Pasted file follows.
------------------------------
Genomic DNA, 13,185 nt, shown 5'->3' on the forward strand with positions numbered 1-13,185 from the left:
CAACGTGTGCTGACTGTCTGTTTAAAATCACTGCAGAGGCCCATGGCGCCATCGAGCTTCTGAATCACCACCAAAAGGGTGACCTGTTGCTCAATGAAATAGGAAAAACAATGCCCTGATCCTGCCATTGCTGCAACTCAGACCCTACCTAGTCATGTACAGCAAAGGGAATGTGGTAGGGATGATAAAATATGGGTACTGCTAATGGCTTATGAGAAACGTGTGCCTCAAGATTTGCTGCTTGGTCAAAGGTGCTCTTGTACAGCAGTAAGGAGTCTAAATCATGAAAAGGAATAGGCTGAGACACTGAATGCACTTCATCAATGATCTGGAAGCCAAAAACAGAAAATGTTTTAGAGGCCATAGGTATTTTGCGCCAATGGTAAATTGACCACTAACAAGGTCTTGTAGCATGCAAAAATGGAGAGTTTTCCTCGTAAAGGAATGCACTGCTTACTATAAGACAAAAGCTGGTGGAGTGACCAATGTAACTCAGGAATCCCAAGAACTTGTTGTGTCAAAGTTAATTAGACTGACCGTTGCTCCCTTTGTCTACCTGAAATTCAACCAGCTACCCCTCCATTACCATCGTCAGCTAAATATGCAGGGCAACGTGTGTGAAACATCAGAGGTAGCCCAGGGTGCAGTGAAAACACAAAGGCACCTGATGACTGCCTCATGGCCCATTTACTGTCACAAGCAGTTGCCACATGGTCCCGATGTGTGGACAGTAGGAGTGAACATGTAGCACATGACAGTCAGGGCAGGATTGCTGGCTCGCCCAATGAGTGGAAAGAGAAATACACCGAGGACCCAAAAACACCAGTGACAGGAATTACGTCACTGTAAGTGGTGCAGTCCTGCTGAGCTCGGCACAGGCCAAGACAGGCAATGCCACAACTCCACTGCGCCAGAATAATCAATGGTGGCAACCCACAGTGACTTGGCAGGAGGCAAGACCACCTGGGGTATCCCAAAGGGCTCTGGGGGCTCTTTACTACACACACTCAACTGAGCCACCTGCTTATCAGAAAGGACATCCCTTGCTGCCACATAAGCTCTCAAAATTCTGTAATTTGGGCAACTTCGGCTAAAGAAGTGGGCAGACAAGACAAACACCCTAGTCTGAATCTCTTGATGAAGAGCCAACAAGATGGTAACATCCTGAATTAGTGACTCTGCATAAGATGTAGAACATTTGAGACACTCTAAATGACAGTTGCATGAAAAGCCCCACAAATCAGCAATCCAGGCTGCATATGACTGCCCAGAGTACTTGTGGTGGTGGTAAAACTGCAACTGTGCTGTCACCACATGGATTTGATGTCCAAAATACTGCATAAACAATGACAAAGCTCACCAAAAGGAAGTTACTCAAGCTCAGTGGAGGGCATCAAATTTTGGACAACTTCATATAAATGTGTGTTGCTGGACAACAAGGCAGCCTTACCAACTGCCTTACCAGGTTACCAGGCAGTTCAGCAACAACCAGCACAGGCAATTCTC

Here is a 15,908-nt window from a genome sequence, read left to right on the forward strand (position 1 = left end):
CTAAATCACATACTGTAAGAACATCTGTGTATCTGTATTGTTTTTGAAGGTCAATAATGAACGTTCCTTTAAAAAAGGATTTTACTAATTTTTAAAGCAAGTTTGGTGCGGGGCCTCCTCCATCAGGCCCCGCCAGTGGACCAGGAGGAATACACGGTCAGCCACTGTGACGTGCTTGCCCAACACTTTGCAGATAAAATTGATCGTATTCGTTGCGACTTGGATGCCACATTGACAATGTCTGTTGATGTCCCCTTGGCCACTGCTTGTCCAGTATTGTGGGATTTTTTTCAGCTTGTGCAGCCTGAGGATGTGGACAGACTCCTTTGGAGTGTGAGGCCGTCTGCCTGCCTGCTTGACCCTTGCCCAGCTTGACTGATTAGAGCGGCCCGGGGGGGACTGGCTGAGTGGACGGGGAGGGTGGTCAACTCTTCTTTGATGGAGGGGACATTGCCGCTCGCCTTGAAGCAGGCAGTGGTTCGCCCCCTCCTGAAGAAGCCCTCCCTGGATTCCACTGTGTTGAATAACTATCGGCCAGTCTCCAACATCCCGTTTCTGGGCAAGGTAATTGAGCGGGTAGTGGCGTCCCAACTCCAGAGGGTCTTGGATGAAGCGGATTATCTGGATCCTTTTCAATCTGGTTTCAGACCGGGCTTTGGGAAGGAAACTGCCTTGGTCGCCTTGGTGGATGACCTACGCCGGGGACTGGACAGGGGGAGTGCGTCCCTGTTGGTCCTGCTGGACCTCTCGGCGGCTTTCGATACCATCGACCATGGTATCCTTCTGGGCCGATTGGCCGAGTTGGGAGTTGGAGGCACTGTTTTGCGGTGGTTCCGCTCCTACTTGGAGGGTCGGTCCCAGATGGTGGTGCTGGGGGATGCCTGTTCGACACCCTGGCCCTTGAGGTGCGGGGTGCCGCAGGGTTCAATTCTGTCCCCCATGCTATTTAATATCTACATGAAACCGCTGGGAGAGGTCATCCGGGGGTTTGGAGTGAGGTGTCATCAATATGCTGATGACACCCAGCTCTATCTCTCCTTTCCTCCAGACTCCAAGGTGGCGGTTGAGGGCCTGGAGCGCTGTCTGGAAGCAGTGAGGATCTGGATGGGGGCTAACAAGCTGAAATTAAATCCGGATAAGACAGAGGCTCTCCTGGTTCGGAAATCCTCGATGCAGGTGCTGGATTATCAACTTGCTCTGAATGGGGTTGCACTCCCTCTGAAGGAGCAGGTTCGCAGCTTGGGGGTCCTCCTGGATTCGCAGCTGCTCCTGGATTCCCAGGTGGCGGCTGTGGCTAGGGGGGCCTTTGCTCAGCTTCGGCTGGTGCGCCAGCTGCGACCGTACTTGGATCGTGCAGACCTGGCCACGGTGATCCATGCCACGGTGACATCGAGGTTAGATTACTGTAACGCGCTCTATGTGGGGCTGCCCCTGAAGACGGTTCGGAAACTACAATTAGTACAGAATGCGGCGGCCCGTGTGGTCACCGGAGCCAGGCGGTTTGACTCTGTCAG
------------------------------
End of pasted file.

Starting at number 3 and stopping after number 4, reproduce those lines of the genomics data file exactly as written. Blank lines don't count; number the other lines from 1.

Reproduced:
Here is a 15,908-nt window from a genome sequence, read left to right on the forward strand (position 1 = left end):
CTAAATCACATACTGTAAGAACATCTGTGTATCTGTATTGTTTTTGAAGGTCAATAATGAACGTTCCTTTAAAAAAGGATTTTACTAATTTTTAAAGCAAGTTTGGTGCGGGGCCTCCTCCATCAGGCCCCGCCAGTGGACCAGGAGGAATACACGGTCAGCCACTGTGACGTGCTTGCCCAACACTTTGCAGATAAAATTGATCGTATTCGTTGCGACTTGGATGCCACATTGACAATGTCTGTTGATGTCCCCTTGGCCACTGCTTGTCCAGTATTGTGGGATTTTTTTCAGCTTGTGCAGCCTGAGGATGTGGACAGACTCCTTTGGAGTGTGAGGCCGTCTGCCTGCCTGCTTGACCCTTGCCCAGCTTGACTGATTAGAGCGGCCCGGGGGGGACTGGCTGAGTGGACGGGGAGGGTGGTCAACTCTTCTTTGATGGAGGGGACATTGCCGCTCGCCTTGAAGCAGGCAGTGGTTCGCCCCCTCCTGAAGAAGCCCTCCCTGGATTCCACTGTGTTGAATAACTATCGGCCAGTCTCCAACATCCCGTTTCTGGGCAAGGTAATTGAGCGGGTAGTGGCGTCCCAACTCCAGAGGGTCTTGGATGAAGCGGATTATCTGGATCCTTTTCAATCTGGTTTCAGACCGGGCTTTGGGAAGGAAACTGCCTTGGTCGCCTTGGTGGATGACCTACGCCGGGGACTGGACAGGGGGAGTGCGTCCCTGTTGGTCCTGCTGGACCTCTCGGCGGCTTTCGATACCATCGACCATGGTATCCTTCTGGGCCGATTGGCCGAGTTGGGAGTTGGAGGCACTGTTTTGCGGTGGTTCCGCTCCTACTTGGAGGGTCGGTCCCAGATGGTGGTGCTGGGGGATGCCTGTTCGACACCCTGGCCCTTGAGGTGCGGGGTGCCGCAGGGTTCAATTCTGTCCCCCATGCTATTTAATATCTACATGAAACCGCTGGGAGAGGTCATCCGGGGGTTTGGAGTGAGGTGTCATCAATATGCTGATGACACCCAGCTCTATCTCTCCTTTCCTCCAGACTCCAAGGTGGCGGTTGAGGGCCTGGAGCGCTGTCTGGAAGCAGTGAGGATCTGGATGGGGGCTAACAAGCTGAAATTAAATCCGGATAAGACAGAGGCTCTCCTGGTTCGGAAATCCTCGATGCAGGTGCTGGATTATCAACTTGCTCTGAATGGGGTTGCACTCCCTCTGAAGGAGCAGGTTCGCAGCTTGGGGGTCCTCCTGGATTCGCAGCTGCTCCTGGATTCCCAGGTGGCGGCTGTGGCTAGGGGGGCCTTTGCTCAGCTTCGGCTGGTGCGCCAGCTGCGACCGTACTTGGATCGTGCAGACCTGGCCACGGTGATCCATGCCACGGTGACATCGAGGTTAGATTACTGTAACGCGCTCTATGTGGGGCTGCCCCTGAAGACGGTTCGGAAACTACAATTAGTACAGAATGCGGCGGCCCGTGTGGTCACCGGAGCCAGGCGGTTTGACTCTGTCAG